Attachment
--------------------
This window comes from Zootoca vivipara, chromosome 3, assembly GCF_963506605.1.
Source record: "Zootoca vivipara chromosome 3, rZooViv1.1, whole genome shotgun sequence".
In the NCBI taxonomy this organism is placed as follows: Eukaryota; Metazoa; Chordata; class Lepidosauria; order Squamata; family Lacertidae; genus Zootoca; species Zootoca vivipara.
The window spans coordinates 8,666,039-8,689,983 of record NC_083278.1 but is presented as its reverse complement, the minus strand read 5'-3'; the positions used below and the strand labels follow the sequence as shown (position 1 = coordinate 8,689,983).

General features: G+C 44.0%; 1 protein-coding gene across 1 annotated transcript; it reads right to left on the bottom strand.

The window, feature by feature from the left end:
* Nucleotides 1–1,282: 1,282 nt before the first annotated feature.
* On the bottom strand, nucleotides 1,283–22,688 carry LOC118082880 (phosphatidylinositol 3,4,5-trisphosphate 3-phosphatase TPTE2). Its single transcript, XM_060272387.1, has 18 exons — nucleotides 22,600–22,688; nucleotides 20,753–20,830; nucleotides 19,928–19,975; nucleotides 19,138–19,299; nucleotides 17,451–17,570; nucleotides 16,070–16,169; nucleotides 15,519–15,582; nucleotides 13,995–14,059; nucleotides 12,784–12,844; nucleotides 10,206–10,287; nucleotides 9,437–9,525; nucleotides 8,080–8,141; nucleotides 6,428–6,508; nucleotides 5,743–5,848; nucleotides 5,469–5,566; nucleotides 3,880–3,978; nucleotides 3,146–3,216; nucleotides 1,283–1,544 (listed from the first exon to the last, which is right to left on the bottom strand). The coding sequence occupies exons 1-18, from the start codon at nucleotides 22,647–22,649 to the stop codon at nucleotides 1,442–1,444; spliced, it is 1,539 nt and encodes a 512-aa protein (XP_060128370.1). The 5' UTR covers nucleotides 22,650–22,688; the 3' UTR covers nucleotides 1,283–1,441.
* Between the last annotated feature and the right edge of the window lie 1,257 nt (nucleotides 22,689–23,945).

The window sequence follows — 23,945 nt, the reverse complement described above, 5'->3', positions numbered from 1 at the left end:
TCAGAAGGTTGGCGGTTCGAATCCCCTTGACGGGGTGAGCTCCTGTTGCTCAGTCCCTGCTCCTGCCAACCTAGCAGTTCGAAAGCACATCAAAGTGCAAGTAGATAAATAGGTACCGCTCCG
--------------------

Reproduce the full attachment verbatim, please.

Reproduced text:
This window comes from Zootoca vivipara, chromosome 3, assembly GCF_963506605.1.
Source record: "Zootoca vivipara chromosome 3, rZooViv1.1, whole genome shotgun sequence".
In the NCBI taxonomy this organism is placed as follows: Eukaryota; Metazoa; Chordata; class Lepidosauria; order Squamata; family Lacertidae; genus Zootoca; species Zootoca vivipara.
The window spans coordinates 8,666,039-8,689,983 of record NC_083278.1 but is presented as its reverse complement, the minus strand read 5'-3'; the positions used below and the strand labels follow the sequence as shown (position 1 = coordinate 8,689,983).

General features: G+C 44.0%; 1 protein-coding gene across 1 annotated transcript; it reads right to left on the bottom strand.

The window, feature by feature from the left end:
* Nucleotides 1–1,282: 1,282 nt before the first annotated feature.
* On the bottom strand, nucleotides 1,283–22,688 carry LOC118082880 (phosphatidylinositol 3,4,5-trisphosphate 3-phosphatase TPTE2). Its single transcript, XM_060272387.1, has 18 exons — nucleotides 22,600–22,688; nucleotides 20,753–20,830; nucleotides 19,928–19,975; nucleotides 19,138–19,299; nucleotides 17,451–17,570; nucleotides 16,070–16,169; nucleotides 15,519–15,582; nucleotides 13,995–14,059; nucleotides 12,784–12,844; nucleotides 10,206–10,287; nucleotides 9,437–9,525; nucleotides 8,080–8,141; nucleotides 6,428–6,508; nucleotides 5,743–5,848; nucleotides 5,469–5,566; nucleotides 3,880–3,978; nucleotides 3,146–3,216; nucleotides 1,283–1,544 (listed from the first exon to the last, which is right to left on the bottom strand). The coding sequence occupies exons 1-18, from the start codon at nucleotides 22,647–22,649 to the stop codon at nucleotides 1,442–1,444; spliced, it is 1,539 nt and encodes a 512-aa protein (XP_060128370.1). The 5' UTR covers nucleotides 22,650–22,688; the 3' UTR covers nucleotides 1,283–1,441.
* Between the last annotated feature and the right edge of the window lie 1,257 nt (nucleotides 22,689–23,945).

The window sequence follows — 23,945 nt, the reverse complement described above, 5'->3', positions numbered from 1 at the left end:
TCAGAAGGTTGGCGGTTCGAATCCCCTTGACGGGGTGAGCTCCTGTTGCTCAGTCCCTGCTCCTGCCAACCTAGCAGTTCGAAAGCACATCAAAGTGCAAGTAGATAAATAGGTACCGCTCCG